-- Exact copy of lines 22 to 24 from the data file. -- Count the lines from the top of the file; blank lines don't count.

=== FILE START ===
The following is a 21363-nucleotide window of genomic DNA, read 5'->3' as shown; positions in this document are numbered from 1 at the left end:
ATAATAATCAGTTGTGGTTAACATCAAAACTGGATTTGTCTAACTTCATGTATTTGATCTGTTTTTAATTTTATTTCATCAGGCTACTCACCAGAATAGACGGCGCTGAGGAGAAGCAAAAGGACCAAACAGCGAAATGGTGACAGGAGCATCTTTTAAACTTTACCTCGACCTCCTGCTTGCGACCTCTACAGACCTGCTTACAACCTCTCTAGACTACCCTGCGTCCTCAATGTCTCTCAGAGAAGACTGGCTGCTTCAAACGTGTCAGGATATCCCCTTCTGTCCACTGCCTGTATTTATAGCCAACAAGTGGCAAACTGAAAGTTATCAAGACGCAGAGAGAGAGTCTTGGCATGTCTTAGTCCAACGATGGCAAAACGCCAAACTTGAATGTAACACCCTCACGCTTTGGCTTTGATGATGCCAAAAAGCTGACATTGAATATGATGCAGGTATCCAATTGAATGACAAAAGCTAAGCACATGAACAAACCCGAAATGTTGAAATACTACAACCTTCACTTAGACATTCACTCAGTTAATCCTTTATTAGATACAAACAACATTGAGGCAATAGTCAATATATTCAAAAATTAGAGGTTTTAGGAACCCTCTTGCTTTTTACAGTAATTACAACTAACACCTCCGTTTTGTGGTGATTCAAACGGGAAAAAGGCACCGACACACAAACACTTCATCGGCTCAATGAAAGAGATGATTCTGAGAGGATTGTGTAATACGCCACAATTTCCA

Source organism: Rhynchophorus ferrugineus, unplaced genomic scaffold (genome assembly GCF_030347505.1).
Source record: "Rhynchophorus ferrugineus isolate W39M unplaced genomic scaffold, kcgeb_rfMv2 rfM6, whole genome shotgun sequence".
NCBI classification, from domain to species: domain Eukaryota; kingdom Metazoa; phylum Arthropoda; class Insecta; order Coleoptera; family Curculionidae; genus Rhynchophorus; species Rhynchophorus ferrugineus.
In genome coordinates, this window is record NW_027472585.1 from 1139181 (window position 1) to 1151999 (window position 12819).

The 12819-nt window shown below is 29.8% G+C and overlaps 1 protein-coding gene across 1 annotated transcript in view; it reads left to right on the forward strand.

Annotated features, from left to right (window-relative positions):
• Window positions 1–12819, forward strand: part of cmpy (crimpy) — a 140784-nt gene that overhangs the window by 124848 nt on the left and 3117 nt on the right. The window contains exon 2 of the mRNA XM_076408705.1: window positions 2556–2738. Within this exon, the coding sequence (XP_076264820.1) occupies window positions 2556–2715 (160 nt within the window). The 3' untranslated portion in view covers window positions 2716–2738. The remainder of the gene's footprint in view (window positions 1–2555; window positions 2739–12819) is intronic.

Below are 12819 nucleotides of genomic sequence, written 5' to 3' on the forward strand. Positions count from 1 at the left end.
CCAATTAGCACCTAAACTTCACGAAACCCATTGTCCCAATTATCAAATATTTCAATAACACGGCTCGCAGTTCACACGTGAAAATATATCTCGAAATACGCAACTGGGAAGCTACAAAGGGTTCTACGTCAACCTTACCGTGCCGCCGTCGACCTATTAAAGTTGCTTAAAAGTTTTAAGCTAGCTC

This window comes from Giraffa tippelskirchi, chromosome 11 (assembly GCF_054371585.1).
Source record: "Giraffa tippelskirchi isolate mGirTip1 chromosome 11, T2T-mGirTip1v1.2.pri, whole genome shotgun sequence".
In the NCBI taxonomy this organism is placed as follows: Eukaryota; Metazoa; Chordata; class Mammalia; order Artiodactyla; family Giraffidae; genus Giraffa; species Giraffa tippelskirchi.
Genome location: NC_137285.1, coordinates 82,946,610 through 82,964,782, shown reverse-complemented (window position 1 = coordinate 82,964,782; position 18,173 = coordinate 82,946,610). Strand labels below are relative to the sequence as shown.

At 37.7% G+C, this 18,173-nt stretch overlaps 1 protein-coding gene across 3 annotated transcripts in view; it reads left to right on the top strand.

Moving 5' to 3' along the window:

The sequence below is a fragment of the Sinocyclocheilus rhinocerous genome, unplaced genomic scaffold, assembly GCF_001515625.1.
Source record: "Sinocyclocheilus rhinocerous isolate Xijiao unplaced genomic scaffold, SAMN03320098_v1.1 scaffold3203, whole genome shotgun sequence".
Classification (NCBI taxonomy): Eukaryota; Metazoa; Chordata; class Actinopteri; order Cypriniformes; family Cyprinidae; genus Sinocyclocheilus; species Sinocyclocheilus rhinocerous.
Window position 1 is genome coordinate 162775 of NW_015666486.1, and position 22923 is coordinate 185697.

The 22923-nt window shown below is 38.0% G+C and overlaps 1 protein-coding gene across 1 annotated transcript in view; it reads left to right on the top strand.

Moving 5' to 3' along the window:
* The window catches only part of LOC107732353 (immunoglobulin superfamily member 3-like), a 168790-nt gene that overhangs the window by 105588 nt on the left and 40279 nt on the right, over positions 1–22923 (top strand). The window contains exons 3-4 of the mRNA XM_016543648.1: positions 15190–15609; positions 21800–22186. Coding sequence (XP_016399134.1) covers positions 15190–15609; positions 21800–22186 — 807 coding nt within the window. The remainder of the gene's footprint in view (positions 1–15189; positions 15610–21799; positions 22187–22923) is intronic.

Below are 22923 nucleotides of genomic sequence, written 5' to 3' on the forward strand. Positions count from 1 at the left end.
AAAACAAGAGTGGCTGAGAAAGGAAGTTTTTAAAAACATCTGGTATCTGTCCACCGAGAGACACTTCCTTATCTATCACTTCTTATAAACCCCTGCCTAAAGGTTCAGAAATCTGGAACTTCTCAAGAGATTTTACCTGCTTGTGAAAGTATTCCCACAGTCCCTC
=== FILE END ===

The 22923-nt window shown below is 38.0% G+C and overlaps 1 protein-coding gene across 1 annotated transcript in view; it reads left to right on the top strand.

Moving 5' to 3' along the window:
* The window catches only part of LOC107732353 (immunoglobulin superfamily member 3-like), a 168790-nt gene that overhangs the window by 105588 nt on the left and 40279 nt on the right, over positions 1–22923 (top strand). The window contains exons 3-4 of the mRNA XM_016543648.1: positions 15190–15609; positions 21800–22186. Coding sequence (XP_016399134.1) covers positions 15190–15609; positions 21800–22186 — 807 coding nt within the window. The remainder of the gene's footprint in view (positions 1–15189; positions 15610–21799; positions 22187–22923) is intronic.